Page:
B. -

Consequently, any subsequent filing in any of the other countries of the Union before the expiration of the periods referred to above shall not be invalidated by reason of any acts accomplished in the interval, in particular, another filing, the publication or exploitation of the invention, the putting on sale of copies of the design, or the use of the mark, and such acts cannot give rise to any third-party right or any right of personal possession. Rights acquired by third parties before the date of the first application that serves as the basis for the right of priority are reserved in accordance with the domestic legislation of each country of the Union

C.-

(1)  The periods of priority referred to above shall be twelve months for patents and utility models, and six months for industrial designs and trademarks.

(2)  These periods shall start from the date of filing of the first application; the day of filing shall not be included in the period.

(3)  If the last day of the period is an official holiday, or a day when the Office is not open for the filing of applications in the country where protection is claimed, the period shall be extended until the first following working day.

(4)  A subsequent application concerning the same subject as a previous first application within the meaning of paragraph (2), above, filed in the same country of the Union shall be considered as the first application, of which the filing date shall be the starting point of the period of priority, if, at the time of filing the subsequent application, the said previous application has been withdrawn, abandoned, or refused, without having been laid open to public inspection and without leaving any rights outstanding, and if it has not yet served as a basis for claiming a right of priority. The previous application may not thereafter serve as a basis for claiming a right of priority.

D.-

(1)   Any person desiring to take advantage of the priority of a previous filing shall be required to make a declaration indicating the date of such filing and the country in which it was made. Each country shall determine the latest date on which such declaration must be made.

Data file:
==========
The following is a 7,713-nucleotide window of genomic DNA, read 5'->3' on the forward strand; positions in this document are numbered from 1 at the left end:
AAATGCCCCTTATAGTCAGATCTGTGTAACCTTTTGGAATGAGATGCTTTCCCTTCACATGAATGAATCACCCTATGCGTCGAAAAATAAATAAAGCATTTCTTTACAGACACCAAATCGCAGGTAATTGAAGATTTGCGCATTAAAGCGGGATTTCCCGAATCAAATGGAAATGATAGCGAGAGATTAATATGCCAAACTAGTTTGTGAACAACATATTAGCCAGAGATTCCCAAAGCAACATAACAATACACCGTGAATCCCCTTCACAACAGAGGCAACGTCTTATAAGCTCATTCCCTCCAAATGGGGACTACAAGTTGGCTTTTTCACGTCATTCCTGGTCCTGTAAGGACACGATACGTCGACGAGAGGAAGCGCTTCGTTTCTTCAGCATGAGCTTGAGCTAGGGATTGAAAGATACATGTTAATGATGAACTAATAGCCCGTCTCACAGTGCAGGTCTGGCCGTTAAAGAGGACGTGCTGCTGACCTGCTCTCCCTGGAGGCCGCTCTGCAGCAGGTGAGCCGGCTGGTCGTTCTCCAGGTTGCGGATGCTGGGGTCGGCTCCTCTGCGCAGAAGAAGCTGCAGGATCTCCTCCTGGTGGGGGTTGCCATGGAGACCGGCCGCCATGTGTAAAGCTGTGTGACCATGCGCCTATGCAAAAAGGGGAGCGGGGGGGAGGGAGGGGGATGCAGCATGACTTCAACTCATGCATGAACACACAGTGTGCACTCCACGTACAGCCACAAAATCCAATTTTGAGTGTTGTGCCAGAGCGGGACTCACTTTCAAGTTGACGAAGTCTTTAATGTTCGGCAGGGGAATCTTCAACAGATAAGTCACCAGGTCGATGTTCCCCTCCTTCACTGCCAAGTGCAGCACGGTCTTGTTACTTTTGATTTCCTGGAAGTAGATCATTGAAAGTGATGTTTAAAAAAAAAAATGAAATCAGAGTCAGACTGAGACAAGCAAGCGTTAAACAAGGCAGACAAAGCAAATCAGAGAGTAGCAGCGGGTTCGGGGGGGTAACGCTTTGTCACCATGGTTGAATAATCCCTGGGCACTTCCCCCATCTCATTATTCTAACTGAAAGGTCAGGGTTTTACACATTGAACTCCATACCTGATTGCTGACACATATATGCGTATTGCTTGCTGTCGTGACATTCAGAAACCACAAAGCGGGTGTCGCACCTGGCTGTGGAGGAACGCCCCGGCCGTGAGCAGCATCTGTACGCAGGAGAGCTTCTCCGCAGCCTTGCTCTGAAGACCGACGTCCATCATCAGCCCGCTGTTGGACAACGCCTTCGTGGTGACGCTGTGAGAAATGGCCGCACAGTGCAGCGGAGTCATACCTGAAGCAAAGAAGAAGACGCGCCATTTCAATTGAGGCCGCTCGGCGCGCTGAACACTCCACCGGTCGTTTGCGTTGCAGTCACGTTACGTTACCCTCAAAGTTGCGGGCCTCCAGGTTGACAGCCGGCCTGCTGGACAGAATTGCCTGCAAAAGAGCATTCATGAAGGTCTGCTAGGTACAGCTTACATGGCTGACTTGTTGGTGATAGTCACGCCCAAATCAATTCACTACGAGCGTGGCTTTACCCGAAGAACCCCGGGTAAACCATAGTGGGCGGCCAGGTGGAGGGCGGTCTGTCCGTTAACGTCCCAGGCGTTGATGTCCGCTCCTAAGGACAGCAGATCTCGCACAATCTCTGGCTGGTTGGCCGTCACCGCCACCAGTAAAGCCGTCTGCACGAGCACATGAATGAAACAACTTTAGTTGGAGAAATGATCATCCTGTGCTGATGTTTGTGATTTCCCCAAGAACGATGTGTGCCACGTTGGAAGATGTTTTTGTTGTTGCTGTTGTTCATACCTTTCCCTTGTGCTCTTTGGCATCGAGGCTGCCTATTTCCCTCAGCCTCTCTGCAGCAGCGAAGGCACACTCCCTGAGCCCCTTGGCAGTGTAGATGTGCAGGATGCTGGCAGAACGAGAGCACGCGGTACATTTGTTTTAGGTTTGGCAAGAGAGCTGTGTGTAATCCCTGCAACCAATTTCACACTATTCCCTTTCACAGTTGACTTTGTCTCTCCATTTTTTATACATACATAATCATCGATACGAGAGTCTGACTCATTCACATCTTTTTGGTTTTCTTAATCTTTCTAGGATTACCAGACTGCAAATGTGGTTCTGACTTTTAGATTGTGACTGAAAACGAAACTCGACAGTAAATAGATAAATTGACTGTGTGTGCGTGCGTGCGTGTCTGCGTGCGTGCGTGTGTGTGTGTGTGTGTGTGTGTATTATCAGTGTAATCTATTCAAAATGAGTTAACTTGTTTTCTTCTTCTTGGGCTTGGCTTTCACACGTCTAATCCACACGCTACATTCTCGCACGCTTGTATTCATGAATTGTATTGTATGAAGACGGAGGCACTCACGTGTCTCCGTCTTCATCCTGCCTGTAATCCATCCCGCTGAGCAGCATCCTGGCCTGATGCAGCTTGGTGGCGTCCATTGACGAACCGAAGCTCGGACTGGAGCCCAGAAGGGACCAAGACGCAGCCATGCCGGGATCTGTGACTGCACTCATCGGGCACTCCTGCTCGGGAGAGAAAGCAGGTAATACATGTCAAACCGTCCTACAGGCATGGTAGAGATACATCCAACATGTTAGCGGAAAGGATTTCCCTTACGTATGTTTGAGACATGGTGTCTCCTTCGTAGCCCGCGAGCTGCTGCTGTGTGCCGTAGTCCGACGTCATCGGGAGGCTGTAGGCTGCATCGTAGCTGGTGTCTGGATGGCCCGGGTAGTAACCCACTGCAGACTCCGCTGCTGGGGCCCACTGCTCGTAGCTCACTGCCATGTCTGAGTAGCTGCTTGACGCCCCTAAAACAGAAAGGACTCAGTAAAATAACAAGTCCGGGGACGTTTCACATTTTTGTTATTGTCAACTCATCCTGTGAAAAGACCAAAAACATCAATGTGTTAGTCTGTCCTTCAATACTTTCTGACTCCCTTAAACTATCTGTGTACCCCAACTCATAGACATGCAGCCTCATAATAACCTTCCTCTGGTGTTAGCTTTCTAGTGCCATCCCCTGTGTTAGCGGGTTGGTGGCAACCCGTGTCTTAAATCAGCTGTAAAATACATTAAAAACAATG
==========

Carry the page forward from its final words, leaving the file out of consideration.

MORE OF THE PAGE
(2)   These particulars shall be mentioned in the publications issued by the competent authority, and in particular in the patents and the specifications relating thereto.

(3)   The countries of the Union may require any person making a declaration of priority to produce a copy of the application (description, drawings, etc.) previously filed. The copy, certified as correct by the authority which received such application, shall not require any authentication, and may in any case be filed, without fee, at any time within three months of the filing of the subsequent application. They may require it to be accompanied by a certificate from the same authority showing the date of filing, and by a translation.

(4)   No other formalities may be required for the declaration of priority at the time of filing the application. Each country of the Union shall determine the consequences of failure to comply with the formalities prescribed by this Article, but such consequences shall in no case go beyond the loss of the right of priority.

(5)   Subsequently, further proof may be required.

Any person who avails himself of the priority of a previous application shall be required to specify the number of that application; this number shall be published as provided for by paragraph (2), above.

E.-

(1)   Where an industrial design is filed in a country by virtue of a right of priority based on the filing of a utility model, the period of priority shall be the same as that fixed for industrial designs


[1]. Articles have been given titles to facilitate their identification. There are no titles in the signed (French) text.